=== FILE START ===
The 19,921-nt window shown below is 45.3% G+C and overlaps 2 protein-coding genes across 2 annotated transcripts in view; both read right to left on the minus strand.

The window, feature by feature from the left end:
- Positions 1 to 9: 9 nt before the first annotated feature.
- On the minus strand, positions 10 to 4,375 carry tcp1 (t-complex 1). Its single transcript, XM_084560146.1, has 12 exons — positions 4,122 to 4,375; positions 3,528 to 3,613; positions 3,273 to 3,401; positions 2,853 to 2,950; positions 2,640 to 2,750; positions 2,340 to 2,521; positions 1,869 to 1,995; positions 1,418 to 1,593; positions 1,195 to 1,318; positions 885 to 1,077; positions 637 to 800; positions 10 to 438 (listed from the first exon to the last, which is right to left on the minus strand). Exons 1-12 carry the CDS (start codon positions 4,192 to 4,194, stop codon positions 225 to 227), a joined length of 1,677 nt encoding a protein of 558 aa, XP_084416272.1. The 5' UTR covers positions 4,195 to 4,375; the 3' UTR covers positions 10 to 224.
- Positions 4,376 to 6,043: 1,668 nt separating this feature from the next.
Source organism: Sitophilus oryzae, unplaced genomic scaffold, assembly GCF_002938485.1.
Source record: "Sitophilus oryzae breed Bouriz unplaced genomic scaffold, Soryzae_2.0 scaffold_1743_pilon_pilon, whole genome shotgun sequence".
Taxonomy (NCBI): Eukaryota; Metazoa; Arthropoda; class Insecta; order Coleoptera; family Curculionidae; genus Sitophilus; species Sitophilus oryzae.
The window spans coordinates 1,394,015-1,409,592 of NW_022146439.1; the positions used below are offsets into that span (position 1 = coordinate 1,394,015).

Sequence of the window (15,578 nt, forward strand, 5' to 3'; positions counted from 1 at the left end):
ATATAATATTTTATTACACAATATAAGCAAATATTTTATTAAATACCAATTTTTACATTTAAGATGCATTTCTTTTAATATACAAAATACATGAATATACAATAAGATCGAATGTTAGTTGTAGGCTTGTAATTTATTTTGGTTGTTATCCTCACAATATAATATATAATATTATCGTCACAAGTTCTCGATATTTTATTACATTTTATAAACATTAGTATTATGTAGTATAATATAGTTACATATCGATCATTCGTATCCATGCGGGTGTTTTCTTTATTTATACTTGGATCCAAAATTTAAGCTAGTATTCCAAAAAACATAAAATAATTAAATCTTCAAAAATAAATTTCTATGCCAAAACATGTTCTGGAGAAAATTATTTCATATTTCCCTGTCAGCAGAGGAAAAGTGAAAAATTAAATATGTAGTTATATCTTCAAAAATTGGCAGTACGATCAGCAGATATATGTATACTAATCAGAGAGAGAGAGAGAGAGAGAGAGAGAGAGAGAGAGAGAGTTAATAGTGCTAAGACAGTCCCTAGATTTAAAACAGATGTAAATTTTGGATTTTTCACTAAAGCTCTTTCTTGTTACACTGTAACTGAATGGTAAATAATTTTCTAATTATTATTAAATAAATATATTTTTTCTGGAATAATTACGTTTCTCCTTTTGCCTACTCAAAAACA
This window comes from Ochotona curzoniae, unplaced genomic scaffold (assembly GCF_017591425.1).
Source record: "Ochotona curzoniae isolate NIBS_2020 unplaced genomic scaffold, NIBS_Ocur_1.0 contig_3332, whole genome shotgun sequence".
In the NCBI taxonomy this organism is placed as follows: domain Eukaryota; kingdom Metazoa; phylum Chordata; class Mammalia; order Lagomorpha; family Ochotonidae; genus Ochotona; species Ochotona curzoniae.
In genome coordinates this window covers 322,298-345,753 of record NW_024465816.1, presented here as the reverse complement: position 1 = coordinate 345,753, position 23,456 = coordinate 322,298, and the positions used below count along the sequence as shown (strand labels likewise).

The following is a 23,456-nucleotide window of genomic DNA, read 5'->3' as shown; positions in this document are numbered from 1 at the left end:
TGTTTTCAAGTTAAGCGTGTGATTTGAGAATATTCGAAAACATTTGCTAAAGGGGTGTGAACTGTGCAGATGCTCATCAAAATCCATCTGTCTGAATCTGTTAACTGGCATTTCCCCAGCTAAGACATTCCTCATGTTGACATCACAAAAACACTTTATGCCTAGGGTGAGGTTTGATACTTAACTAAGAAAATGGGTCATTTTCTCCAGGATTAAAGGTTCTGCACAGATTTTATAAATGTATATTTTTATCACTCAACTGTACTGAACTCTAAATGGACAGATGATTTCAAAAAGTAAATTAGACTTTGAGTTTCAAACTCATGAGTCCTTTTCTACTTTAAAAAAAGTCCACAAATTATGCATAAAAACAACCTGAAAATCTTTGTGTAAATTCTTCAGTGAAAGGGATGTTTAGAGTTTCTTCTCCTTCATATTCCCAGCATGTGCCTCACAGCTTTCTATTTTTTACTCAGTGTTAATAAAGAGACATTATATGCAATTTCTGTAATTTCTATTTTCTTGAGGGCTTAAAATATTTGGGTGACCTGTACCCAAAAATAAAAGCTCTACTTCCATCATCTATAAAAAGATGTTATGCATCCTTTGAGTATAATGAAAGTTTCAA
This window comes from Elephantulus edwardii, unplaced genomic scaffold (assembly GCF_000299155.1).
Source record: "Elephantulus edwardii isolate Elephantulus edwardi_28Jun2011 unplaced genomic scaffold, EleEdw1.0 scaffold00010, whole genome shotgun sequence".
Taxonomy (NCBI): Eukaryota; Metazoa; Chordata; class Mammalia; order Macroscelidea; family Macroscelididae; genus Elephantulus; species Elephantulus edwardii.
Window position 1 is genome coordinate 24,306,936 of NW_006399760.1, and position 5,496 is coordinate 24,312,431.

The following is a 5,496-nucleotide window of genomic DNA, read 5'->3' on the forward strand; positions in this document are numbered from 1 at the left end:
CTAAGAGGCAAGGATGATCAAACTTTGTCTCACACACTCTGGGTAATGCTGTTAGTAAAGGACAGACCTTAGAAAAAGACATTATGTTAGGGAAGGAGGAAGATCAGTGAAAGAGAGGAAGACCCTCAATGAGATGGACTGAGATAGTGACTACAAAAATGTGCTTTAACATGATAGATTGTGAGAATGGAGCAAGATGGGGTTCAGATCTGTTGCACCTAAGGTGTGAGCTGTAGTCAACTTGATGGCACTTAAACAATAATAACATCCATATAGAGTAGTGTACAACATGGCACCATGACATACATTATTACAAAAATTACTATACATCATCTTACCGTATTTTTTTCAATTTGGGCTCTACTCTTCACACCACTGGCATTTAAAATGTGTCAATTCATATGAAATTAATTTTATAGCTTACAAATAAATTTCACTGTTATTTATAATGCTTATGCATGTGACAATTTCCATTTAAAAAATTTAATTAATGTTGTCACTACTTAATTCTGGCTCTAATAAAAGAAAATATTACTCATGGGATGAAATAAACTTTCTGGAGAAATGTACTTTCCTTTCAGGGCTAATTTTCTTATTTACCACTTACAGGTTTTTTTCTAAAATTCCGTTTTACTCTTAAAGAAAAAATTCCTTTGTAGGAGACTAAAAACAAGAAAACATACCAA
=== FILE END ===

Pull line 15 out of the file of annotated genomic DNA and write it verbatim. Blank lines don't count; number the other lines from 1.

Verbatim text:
In genome coordinates this window covers 322,298-345,753 of record NW_024465816.1, presented here as the reverse complement: position 1 = coordinate 345,753, position 23,456 = coordinate 322,298, and the positions used below count along the sequence as shown (strand labels likewise).